arcadequartermaster:

GOLDEN AXE (Sega, 1989)

Choose from Ax Battler, Tyris Flare, and Gilius Thunderhead into a world of swords and sorcery and avenge their murdered kin from the hands of the tyrant Death Adder and his titular Golden Axe!

tinycartridge:

Ace Attorney’s new assistant: Mikotoba Susato ⊟
I mean, I guess it’s no surprise that the assistant in the Meiji-era Dai Gyakuten Saiban would be a woman in traditional dress, but here she is, Naruhodou Ryuunosuke’s assistant. According to Court-Records, she’s a “lover of foreign detectives and a progressive dreamer!”
The color scheme of her outfit also seems like a callback to Maya Fey’s look, though she doesn’t seem to be related to the Fey/Ayasato clan of spirit mediums.
BUY Ace Attorney games, upcoming releases

tinycartridge:

Ace Attorney’s new assistant: Mikotoba Susato ⊟

I mean, I guess it’s no surprise that the assistant in the Meiji-era Dai Gyakuten Saiban would be a woman in traditional dress, but here she is, Naruhodou Ryuunosuke’s assistant. According to Court-Records, she’s a “lover of foreign detectives and a progressive dreamer!”

The color scheme of her outfit also seems like a callback to Maya Fey’s look, though she doesn’t seem to be related to the Fey/Ayasato clan of spirit mediums.

BUY Ace Attorney games, upcoming releases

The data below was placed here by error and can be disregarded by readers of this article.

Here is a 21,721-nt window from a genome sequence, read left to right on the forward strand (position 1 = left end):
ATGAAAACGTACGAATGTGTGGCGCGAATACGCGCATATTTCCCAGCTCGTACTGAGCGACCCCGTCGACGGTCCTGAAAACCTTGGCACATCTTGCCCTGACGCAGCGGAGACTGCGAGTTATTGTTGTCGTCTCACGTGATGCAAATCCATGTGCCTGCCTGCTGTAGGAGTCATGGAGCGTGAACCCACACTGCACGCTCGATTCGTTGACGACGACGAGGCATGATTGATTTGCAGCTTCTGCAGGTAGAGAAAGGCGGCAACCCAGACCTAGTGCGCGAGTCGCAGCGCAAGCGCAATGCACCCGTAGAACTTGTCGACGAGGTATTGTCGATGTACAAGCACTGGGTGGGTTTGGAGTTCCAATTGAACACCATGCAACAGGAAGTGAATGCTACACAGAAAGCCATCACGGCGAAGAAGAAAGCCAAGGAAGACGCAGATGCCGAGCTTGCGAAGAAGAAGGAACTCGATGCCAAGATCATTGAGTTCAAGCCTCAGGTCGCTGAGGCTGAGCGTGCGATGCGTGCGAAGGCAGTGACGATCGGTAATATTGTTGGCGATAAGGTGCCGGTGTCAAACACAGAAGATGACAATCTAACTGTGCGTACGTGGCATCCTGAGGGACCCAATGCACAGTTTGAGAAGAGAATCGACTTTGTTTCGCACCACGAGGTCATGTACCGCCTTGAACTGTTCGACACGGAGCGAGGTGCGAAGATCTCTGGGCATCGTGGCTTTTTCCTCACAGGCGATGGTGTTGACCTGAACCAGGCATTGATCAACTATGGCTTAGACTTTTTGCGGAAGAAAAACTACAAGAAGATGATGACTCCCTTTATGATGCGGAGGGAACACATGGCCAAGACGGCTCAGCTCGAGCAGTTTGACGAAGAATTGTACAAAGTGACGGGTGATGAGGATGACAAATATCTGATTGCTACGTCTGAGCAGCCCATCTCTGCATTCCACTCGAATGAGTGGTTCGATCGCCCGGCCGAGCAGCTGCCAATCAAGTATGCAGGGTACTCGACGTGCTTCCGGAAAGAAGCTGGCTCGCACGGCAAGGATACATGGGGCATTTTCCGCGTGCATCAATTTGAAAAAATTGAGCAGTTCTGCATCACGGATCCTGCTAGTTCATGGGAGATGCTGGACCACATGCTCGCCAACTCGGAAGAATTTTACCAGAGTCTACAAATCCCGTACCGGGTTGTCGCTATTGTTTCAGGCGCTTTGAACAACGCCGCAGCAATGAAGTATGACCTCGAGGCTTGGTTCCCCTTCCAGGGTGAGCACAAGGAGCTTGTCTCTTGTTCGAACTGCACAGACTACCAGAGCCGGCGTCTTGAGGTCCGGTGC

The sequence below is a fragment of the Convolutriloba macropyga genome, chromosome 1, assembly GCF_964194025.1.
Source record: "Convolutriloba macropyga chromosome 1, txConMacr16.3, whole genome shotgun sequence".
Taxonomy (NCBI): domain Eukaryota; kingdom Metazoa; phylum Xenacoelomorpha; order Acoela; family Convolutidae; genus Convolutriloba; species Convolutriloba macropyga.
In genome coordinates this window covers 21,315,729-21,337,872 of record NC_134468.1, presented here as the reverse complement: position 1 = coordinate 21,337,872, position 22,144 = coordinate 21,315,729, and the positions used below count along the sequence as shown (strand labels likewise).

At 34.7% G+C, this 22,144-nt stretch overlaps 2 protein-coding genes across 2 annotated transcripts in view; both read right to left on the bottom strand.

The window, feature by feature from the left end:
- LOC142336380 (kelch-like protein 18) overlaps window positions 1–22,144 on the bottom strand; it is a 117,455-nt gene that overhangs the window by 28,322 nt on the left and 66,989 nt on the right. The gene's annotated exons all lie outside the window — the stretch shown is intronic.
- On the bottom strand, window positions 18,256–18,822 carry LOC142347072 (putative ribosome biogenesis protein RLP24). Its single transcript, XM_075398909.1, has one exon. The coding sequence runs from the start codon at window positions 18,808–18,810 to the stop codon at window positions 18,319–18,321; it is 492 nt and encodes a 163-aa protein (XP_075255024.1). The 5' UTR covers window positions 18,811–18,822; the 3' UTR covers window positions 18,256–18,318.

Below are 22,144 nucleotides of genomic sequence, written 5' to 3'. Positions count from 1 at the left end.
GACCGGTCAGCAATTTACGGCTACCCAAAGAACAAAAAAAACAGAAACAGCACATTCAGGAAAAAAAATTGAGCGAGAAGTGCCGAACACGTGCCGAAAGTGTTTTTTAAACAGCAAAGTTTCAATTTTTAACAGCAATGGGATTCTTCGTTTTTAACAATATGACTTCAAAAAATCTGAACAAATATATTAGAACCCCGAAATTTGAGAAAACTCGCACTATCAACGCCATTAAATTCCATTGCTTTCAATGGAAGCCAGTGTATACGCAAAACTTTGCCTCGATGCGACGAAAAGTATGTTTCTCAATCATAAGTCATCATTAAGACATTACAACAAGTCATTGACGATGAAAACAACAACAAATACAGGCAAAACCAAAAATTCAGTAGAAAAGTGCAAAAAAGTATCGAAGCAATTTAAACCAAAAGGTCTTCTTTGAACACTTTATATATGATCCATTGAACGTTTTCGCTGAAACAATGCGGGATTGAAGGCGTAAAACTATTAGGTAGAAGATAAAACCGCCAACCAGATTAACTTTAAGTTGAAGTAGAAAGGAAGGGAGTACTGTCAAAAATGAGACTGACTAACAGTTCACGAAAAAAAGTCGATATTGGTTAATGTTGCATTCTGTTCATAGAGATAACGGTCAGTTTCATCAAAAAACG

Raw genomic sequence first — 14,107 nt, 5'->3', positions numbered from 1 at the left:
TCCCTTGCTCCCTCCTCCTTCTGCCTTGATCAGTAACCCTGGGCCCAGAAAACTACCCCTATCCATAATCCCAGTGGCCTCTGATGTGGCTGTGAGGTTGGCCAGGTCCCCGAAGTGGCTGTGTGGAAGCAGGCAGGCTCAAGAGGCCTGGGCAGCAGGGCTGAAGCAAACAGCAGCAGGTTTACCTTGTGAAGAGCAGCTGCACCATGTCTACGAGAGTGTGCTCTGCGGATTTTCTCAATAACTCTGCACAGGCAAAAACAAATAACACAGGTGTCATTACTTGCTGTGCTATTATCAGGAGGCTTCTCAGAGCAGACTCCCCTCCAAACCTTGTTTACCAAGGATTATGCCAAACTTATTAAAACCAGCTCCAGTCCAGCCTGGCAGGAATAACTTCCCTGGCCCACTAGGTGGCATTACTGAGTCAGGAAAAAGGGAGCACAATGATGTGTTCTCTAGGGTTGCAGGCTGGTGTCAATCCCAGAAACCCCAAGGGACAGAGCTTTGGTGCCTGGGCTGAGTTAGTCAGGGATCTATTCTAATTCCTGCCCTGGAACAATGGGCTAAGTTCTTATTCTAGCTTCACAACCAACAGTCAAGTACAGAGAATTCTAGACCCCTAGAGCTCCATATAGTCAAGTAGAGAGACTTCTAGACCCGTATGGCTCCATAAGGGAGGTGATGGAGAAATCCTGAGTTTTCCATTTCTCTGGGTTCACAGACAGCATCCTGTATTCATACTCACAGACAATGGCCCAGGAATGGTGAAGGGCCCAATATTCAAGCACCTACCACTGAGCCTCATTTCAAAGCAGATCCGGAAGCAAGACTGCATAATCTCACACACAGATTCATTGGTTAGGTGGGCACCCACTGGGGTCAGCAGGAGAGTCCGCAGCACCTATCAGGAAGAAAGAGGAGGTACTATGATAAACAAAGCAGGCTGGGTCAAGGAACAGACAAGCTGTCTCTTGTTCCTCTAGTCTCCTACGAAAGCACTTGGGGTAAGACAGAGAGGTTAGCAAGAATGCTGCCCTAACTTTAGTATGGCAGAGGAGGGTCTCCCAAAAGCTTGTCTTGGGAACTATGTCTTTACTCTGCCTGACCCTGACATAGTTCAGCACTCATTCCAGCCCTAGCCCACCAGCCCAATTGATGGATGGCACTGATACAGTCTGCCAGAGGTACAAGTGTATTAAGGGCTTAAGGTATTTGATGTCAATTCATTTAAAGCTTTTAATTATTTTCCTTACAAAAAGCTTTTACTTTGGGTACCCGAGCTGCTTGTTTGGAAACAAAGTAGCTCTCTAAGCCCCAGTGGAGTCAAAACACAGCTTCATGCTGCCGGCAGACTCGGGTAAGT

polygondotcom:

Museum acquires ‘virtually complete’ source code from Atari’s arcade heyday
Acquiring the source code to virtually every coin-op game Atari made when it dominated the early 1980s arcade scene — Asteroids, Missile Command, Centipede — would seem to be enough of a coup. Yet for Jeremy Saucier, the most intimate contact with that era comes in the thousands and thousands of pages of paperwork, much of it routine.
Test-market reports. Focus group results. Written intel on what someone at Atari, for example, thought of Williams’ Joust, how that was going to do as a competitor, and what Atari should do in reply.
(Link to the full story)

polygondotcom:

Museum acquires ‘virtually complete’ source code from Atari’s arcade heyday

Acquiring the source code to virtually every coin-op game Atari made when it dominated the early 1980s arcade scene — Asteroids, Missile Command, Centipede — would seem to be enough of a coup. Yet for Jeremy Saucier, the most intimate contact with that era comes in the thousands and thousands of pages of paperwork, much of it routine.

Test-market reports. Focus group results. Written intel on what someone at Atari, for example, thought of Williams’ Joust, how that was going to do as a competitor, and what Atari should do in reply.

(Link to the full story)